If your ran to the doctor for every little ache or pain you experienced, you'd gain a reputation as a hypochondriac. But where your car is concerned, a bit of hypochondria could make all the difference in ensuring your safety on the road. Drivers often ignore or neglect minor irregularities in their vehicles, but those little issues can indicate or lead to bigger problems. Check out these four "unimportant" auto problems that merit your attention.
1. Windshield Damage
It may seem impossible to drive a car for very long without ending up with chips, cracks, or other blemishes in the windshield. Gravel and other debris can do a surprising amount of damage, especially when your car sails into it at highway speed. Even if your car sits in your parking lot, a passing hailstorm can deface the glass. You might think that as long as you can still see ahead of you, you have nothing to worry about—but think again. A small chip can grow larger and larger as it goes unfilled, making visibility worse. A crack that affects both the glass and the underlying layer of vinyl that reinforces the windshield poses even more danger. Once this vinyl layer becomes weakened, the next big impact could cause the windshield to shatter.
Fortunately, you should have access to professional auto glass repair shops in or near your town. These shops can fill chips and cracks or even replace entire windshields and side panels. If possible, find a mobile windshield repair shop. If the service technician can come to you, you won't have to squint through that damaged glass in an effort to drive your car to the shop.
2. Electrical Problems
Now matter how helpful you find modern conveniences such as "power everything" in your car, those conveniences seem a lot less convenient once their electrical parts start to fail. For instance, you may long for old-fashioned roll-down window controls the first time you realize that your power windows no longer have power. If your first concern lies with such essentials as engine, transmission, and brake performance, you might be tempted to put off those electrical repairs for a while—or indefinitely.
But little electrical issues can spell big trouble. That stuck window could limit your ability to escape from your car in an emergency, while a dim headlight could indicate anything from a low battery to a failing alternator. A blown fuse may not cause you any immediate inconvenience, but it could mean that you have an underlying voltage imbalance that needs attention. Get your faulty electrical gadgets looked at by your local auto shop even if they don't really bug you all that much. Today's minor annoyance could turn into tomorrow's major system failure.
3. Rusty Rocker Panels
A little rust on a car doesn't necessarily signal the end of the world. Plenty of older vehicles have rusted areas on their undercarriages or body panels that represent nothing more than superficial corrosion–a cosmetic blemish rather than a structural concern. But you need to watch out for rust in certain areas of the car, especially the rocker panels. These metal panels run from the front end of the car to the rear end directly under the doors. Believe it or not, these panels, along with your car's roof supports, literally hold the front end and back ends of the car together. When a rocker panel rusts out completely, you can imagine what happens next (if you can imagine your car lying on the road in two big chunks).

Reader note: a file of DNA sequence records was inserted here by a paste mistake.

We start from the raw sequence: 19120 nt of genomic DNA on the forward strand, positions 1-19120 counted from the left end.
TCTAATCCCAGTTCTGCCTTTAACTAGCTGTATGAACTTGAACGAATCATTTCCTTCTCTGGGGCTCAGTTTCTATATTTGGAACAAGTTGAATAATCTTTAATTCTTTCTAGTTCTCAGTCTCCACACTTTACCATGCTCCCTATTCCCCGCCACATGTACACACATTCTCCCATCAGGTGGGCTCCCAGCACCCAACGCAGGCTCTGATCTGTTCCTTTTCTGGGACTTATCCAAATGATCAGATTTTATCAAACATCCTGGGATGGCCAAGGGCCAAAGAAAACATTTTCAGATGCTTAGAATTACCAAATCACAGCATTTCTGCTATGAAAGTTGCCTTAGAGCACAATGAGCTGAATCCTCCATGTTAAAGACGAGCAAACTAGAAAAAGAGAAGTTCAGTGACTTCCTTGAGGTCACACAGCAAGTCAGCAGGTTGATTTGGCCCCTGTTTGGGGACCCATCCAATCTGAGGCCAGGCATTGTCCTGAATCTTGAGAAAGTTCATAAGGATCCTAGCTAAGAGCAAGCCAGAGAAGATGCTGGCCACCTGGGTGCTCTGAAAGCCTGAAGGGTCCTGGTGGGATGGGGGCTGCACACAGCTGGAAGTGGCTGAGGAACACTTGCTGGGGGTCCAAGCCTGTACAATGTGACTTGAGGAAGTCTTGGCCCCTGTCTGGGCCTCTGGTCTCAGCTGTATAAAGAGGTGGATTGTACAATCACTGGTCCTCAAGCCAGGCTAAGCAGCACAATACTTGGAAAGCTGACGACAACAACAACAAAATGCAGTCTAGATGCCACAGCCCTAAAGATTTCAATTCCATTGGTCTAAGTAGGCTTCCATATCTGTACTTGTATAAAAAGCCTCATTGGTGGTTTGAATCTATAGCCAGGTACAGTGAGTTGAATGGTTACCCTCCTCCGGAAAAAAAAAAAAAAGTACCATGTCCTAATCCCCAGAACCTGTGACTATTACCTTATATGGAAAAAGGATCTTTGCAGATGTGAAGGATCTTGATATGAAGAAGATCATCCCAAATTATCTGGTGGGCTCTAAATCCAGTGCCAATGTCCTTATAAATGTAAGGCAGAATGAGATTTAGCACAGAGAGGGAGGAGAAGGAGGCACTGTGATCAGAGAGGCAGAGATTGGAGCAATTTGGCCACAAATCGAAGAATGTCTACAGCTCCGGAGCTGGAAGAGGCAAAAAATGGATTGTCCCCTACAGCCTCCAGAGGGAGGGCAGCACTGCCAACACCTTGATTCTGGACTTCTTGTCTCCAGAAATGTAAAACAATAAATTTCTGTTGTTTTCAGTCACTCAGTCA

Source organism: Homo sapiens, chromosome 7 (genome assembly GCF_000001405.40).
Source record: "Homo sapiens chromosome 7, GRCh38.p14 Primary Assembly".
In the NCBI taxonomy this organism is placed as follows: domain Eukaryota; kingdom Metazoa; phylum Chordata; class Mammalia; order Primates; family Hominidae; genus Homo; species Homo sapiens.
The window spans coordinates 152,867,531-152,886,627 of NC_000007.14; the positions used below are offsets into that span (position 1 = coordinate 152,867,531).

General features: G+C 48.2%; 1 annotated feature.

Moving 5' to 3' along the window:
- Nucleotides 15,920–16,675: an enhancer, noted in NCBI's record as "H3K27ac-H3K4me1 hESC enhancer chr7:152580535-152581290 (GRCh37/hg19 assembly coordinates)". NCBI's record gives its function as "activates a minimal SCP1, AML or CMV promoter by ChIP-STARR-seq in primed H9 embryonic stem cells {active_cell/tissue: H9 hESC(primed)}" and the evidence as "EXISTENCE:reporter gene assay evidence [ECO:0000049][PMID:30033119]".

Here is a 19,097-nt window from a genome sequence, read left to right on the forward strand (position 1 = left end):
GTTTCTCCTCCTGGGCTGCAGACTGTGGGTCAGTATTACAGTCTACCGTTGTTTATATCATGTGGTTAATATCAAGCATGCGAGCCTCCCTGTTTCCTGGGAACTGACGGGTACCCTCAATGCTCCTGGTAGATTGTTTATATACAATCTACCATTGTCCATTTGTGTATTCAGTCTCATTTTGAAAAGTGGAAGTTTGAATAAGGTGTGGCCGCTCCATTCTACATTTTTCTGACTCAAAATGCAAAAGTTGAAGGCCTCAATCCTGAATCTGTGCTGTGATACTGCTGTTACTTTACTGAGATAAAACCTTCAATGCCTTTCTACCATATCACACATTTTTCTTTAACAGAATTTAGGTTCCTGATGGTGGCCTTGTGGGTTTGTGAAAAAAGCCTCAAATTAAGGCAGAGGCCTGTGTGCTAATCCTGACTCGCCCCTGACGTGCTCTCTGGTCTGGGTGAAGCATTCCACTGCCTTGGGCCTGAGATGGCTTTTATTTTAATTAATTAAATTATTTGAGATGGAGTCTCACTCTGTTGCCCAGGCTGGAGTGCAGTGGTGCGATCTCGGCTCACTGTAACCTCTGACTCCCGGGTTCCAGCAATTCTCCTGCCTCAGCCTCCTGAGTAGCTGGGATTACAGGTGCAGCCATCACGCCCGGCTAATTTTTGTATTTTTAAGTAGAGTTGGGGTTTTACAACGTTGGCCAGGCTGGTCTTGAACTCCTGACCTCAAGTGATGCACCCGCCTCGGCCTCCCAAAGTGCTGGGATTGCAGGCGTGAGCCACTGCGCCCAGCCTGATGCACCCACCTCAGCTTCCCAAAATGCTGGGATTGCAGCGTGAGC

If you see substantial rust on or around your car's rocker panels, don't dismiss it as "patina" or harmless cosmetic damage. Have an auto body technician check all the rocker panels to see whether you need to have these important components replaced for safety's sake.
4. Mysterious Leaks
You've probably overreacted to harmless puddles or stains underneath your car before. For instance, a collection of water underneath a parked car on a hot day is usually just condensation from the air conditioner. A tiny oil stain here or there may fall well within an aging car's "normal" oil loss parameters. Unfortunately, you can't always tell which stains mean nothing of consequence and which should act as red alerts. That stuff that looks like oil may in fact be coolant (which can be yellow or gold in color instead of the familiar green). An inky black puddle may contain precious brake fluid instead of dirty, old oil. That tiny stain on the asphalt may be just a fraction of the actual fluid your car has lost over time.
Don't dismiss any mysterious leaks as "Old Car Syndrome." Whatever that fluid is, it most likely belongs in your car, not on the ground. Get your vehicle's hoses, tanks, and fluid levels thoroughly checked. If you have nothing to worry about, at least you'll know that for sure. If a problem pops up, you'll be glad you got it addressed.
What you don't know can hurt you—and so can your car, if you allow a little problem to create a big catastrophe on the road. Make the necessary fixes you can can ride through life with peace of mind!